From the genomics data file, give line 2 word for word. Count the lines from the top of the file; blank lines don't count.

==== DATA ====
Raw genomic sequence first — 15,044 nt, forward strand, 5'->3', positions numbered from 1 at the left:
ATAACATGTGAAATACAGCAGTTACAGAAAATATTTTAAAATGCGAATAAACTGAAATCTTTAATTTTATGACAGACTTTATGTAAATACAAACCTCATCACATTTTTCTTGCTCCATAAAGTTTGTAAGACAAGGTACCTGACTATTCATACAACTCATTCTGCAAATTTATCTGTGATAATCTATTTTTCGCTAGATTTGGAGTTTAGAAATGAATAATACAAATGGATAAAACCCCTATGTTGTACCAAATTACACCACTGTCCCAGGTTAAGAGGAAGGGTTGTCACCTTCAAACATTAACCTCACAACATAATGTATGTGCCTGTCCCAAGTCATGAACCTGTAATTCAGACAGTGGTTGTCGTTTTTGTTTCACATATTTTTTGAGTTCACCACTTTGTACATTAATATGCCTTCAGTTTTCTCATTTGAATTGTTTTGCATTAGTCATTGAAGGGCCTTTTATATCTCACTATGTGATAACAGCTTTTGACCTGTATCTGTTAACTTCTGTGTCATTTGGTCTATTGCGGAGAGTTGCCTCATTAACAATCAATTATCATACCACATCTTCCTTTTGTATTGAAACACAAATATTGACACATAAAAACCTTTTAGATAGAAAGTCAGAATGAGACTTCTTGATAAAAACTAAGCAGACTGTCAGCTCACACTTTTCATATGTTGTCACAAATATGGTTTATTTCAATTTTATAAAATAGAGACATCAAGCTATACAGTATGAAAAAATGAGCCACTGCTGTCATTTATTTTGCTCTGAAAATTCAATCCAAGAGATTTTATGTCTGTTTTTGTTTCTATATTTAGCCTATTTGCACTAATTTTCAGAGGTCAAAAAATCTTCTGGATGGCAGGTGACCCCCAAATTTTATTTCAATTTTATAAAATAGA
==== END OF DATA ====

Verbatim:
ATAACATGTGAAATACAGCAGTTACAGAAAATATTTTAAAATGCGAATAAACTGAAATCTTTAATTTTATGACAGACTTTATGTAAATACAAACCTCATCACATTTTTCTTGCTCCATAAAGTTTGTAAGACAAGGTACCTGACTATTCATACAACTCATTCTGCAAATTTATCTGTGATAATCTATTTTTCGCTAGATTTGGAGTTTAGAAATGAATAATACAAATGGATAAAACCCCTATGTTGTACCAAATTACACCACTGTCCCAGGTTAAGAGGAAGGGTTGTCACCTTCAAACATTAACCTCACAACATAATGTATGTGCCTGTCCCAAGTCATGAACCTGTAATTCAGACAGTGGTTGTCGTTTTTGTTTCACATATTTTTTGAGTTCACCACTTTGTACATTAATATGCCTTCAGTTTTCTCATTTGAATTGTTTTGCATTAGTCATTGAAGGGCCTTTTATATCTCACTATGTGATAACAGCTTTTGACCTGTATCTGTTAACTTCTGTGTCATTTGGTCTATTGCGGAGAGTTGCCTCATTAACAATCAATTATCATACCACATCTTCCTTTTGTATTGAAACACAAATATTGACACATAAAAACCTTTTAGATAGAAAGTCAGAATGAGACTTCTTGATAAAAACTAAGCAGACTGTCAGCTCACACTTTTCATATGTTGTCACAAATATGGTTTATTTCAATTTTATAAAATAGAGACATCAAGCTATACAGTATGAAAAAATGAGCCACTGCTGTCATTTATTTTGCTCTGAAAATTCAATCCAAGAGATTTTATGTCTGTTTTTGTTTCTATATTTAGCCTATTTGCACTAATTTTCAGAGGTCAAAAAATCTTCTGGATGGCAGGTGACCCCCAAATTTTATTTCAATTTTATAAAATAGA